An Excerpt from "Rule 10b-5 and the Unfitness Question"| January 6, 2011
An excerpt from Professor Jayne Barnard’s article "Rule 10b-5 and the 'Unfitness' Question" (Arizona Law Review 2005) is below. For the full article, please click here.
A key provision of the Sarbanes-Oxley Act (Sarbanes-Oxley or “the Act”) creates a new standard for the imposition of a lifetime bar order against a defendant found liable for violations of the federal securities laws. Under the Act, any person who is found to have violated the antifraud provisions of either the Securities Act of 1933 or the Securities Exchange Act of 1934 may be barred from serving as an officer or director of a public company, “if the person’s conduct demonstrates unfitness to serve.”
The Act, of course, was an effort to restore public confidence in the securities markets after a series of scandals that began with Enron’s implosion in the fall of 2001 and continued with shocking announcements at Global Crossing, Adelphia, WorldCom, Tyco, and Xerox in the spring and summer of 2002. At the heart of the Act are provisions designed to ensure accuracy and transparency in financial reporting, timeliness in disclosure of insider transactions, the elimination of insider loans, and increased oversight of corporate activities by directors and other gatekeepers. In other words, the Act represents a comprehensive effort to improve corporate executives’ accountability to their shareholders and to stimulate those shareholders to continue to invest in the capital markets. Through its forfeiture provisions and enhanced criminal penalties, the Act also seeks to punish those executives who violate the law. The provision permitting debarment of officers and directors is a part of this potent legislative mix.
The question that underlies the debarment provision is what conduct demonstrates “unfitness to serve?” Does every Rule 10b-5 violation satisfy the “unfitness” standard? No, it does not. So how can courts meaningfully identify those violators who are deserving of a lifetime bar order? Stated another way, how can courts determine when a Rule 10b-5 violator is “unfit”?
This Article sets out a useful test for courts to employ in deciding the “unfitness” question. It draws on case law developed under a predecessor statute to Sarbanes-Oxley. It also considers the issue of executive unfitness as it has developed in bankruptcy law, employment law, banking law, and the regulation of securities professionals.
The Article considers what is meant by “unfitness” specifically as it is applied to top corporate executives. Is an executive who orchestrates a violation of the securities laws any more “unfit to serve” than an executive who orchestrates a violation of the antitrust laws? The environmental laws? Health and safety laws?
Congress apparently believes the answer is “yes.” But what is it precisely about a violation of the securities laws—and about the violator himself—that renders the violator “unfit to serve”? I suggest that a matrix of factors, described in detail below, can be helpful in answering that question.
Before setting out the matrix, however, this Article will do three things. It will briefly review the legislative and judicial history that preceded enactment of the Sarbanes-Oxley Act in July, 2002; it will survey the law of executive unfitness in several disciplines that are germane to the Sarbanes-Oxley inquiry; and it will consider the utility of the Federal Sentencing Guidelines in structuring an inquiry under the Act. In Section V of the Article, I will set out a roadmap for deciding the question of executive unfitness.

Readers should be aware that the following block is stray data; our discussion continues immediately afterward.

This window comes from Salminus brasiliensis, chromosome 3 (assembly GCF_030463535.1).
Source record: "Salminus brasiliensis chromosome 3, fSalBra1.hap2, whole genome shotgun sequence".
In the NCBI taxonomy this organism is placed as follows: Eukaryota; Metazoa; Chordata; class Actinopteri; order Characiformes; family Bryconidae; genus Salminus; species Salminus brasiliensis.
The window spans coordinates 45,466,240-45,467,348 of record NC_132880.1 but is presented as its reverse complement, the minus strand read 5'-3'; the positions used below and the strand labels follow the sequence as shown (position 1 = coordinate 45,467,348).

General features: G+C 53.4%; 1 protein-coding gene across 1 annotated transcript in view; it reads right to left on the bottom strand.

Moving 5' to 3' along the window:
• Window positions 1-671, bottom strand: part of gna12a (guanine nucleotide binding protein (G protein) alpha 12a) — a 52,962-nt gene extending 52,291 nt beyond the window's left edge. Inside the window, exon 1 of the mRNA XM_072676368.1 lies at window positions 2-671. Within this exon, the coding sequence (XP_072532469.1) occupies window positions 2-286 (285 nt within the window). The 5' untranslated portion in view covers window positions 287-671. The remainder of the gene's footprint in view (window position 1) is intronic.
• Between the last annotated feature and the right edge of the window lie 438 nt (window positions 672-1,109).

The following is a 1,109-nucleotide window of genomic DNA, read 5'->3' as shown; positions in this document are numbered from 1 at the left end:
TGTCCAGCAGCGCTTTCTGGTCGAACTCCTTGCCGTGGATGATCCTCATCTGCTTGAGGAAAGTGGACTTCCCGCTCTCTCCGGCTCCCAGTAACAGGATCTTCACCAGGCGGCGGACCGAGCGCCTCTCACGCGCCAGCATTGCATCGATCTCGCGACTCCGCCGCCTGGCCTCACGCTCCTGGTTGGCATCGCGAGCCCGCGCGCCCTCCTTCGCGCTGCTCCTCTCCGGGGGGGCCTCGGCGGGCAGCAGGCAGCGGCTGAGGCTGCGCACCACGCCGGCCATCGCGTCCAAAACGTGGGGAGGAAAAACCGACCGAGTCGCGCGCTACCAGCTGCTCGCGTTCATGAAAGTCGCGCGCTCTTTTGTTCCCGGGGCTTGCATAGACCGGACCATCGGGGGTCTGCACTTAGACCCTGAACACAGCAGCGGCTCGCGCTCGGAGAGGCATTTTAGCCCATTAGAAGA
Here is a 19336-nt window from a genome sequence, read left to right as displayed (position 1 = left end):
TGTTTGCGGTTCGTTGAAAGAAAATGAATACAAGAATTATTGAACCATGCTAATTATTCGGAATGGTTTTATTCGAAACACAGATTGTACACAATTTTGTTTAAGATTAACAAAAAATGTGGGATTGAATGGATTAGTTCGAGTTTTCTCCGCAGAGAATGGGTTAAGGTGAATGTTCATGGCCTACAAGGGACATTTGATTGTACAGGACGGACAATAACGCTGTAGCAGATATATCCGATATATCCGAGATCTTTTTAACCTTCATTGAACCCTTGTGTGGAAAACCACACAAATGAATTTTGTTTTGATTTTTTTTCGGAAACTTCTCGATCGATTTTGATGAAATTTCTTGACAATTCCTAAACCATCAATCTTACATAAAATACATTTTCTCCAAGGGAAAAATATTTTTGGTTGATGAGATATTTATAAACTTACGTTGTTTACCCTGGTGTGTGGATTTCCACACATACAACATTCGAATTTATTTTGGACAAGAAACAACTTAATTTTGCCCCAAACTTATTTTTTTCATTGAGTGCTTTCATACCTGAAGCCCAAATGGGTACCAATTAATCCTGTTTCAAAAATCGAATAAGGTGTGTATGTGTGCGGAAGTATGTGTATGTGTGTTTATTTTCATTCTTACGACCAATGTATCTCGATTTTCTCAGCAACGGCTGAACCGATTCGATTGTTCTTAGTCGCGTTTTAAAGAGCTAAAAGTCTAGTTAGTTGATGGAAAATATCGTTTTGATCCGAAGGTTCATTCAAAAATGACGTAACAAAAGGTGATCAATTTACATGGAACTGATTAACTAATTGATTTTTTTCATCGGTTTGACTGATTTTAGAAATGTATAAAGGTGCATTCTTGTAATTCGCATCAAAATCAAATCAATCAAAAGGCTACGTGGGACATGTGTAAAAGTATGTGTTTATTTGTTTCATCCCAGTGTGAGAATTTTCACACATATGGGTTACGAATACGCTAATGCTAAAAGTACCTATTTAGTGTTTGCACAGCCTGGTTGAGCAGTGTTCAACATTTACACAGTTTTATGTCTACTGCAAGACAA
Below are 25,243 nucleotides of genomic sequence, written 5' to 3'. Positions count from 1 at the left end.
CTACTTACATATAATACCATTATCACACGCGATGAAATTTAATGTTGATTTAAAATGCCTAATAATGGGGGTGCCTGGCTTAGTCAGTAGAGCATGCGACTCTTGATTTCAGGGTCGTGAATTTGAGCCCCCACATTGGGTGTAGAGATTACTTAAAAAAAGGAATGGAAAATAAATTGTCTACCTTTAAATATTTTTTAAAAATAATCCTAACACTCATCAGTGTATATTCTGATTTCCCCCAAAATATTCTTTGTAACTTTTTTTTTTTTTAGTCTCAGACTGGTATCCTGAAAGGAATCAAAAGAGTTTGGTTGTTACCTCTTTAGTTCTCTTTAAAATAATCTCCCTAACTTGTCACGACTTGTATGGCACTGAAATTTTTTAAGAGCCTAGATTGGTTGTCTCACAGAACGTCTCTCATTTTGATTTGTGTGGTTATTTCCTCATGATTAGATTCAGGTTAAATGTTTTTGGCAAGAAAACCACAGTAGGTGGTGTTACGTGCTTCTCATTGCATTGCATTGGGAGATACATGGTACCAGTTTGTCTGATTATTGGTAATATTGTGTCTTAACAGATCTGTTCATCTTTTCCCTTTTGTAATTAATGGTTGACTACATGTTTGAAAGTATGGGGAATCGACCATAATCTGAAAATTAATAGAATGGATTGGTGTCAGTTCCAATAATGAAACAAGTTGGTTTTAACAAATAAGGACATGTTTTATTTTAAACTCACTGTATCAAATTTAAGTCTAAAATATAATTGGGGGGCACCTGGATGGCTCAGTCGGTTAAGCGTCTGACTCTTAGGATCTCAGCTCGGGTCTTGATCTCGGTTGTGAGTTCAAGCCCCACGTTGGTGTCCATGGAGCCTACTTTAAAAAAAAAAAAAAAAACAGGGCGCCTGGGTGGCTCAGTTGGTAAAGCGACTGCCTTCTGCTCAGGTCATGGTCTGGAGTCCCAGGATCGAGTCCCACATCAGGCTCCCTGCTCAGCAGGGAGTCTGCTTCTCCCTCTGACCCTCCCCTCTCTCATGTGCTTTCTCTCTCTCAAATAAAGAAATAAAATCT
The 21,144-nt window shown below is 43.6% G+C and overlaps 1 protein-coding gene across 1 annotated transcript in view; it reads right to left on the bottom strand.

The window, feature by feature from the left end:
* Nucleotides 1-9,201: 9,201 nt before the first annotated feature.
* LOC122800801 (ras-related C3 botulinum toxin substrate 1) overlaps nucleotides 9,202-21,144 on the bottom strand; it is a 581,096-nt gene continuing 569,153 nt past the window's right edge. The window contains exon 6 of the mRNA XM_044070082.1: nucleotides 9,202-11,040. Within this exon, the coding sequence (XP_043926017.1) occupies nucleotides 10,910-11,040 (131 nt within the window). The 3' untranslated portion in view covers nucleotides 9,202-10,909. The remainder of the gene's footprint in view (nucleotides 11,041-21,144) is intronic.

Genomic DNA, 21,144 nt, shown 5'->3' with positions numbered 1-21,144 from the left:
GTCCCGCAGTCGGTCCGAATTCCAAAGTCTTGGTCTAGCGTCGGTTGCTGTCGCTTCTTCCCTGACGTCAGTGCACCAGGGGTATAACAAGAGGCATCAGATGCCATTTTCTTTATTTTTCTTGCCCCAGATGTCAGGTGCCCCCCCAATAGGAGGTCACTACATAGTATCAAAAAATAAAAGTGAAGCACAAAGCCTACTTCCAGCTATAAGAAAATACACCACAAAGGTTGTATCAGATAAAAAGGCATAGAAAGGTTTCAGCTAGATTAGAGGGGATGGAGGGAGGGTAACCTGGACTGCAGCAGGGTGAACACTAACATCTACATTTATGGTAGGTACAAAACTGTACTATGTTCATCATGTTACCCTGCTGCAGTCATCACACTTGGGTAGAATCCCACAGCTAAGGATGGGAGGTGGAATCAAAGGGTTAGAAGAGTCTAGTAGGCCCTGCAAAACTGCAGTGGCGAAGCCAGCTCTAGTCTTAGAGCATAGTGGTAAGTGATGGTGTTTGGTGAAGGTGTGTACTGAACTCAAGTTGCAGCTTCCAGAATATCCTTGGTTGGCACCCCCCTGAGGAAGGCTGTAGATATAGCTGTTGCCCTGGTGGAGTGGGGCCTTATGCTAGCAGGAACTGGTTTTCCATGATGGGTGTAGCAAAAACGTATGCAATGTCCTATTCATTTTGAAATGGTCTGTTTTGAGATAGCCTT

Context is important here. A finding of unfitness is unquestionably stigmatizing. It also may have profound economic consequences. But there is more to a lifetime bar order than merely enjoining misbehavior or assessing a fine—even a substantial fine. A lifetime bar order goes to the heart of fundamental issues of identity. Corporate executives uneasily refer to a lifetime bar order as a kind of “death penalty.” Pete Rose has poignantly described his lifetime exclusion from baseball as a “prison without bars.”
Blacklisting of any sort imposes profoundly transformative limitations on people who, in many cases, regard their work as their life. Memoirs of writers and actors who were blacklisted in the 1950s, for example, repeatedly recount stories of ruined marriages, substance abuse, depression, anger, and despair. Studies of white-collar layoffs during the 1980s and 1990s similarly report the trauma and pain experienced by executives when they cannot find work commensurate with their skills.
I am not suggesting that serious offenders ought not to answer for the harm that they do. Of course they should, through the full panoply of criminal and civil proceedings available under the securities laws. Nor am I suggesting that there is a “right” to executive employment that is somehow infringed upon by the Sarbanes-Oxley Act. I merely seek to emphasize that the lifetime bar order is a severe sanction. Given that fact, and remembering that a lifetime bar order is a creature of civil enforcement, not criminal prosecution, courts should approach the question of “unfitness” guided by principle and with humility. What follows is an effort to shape that process.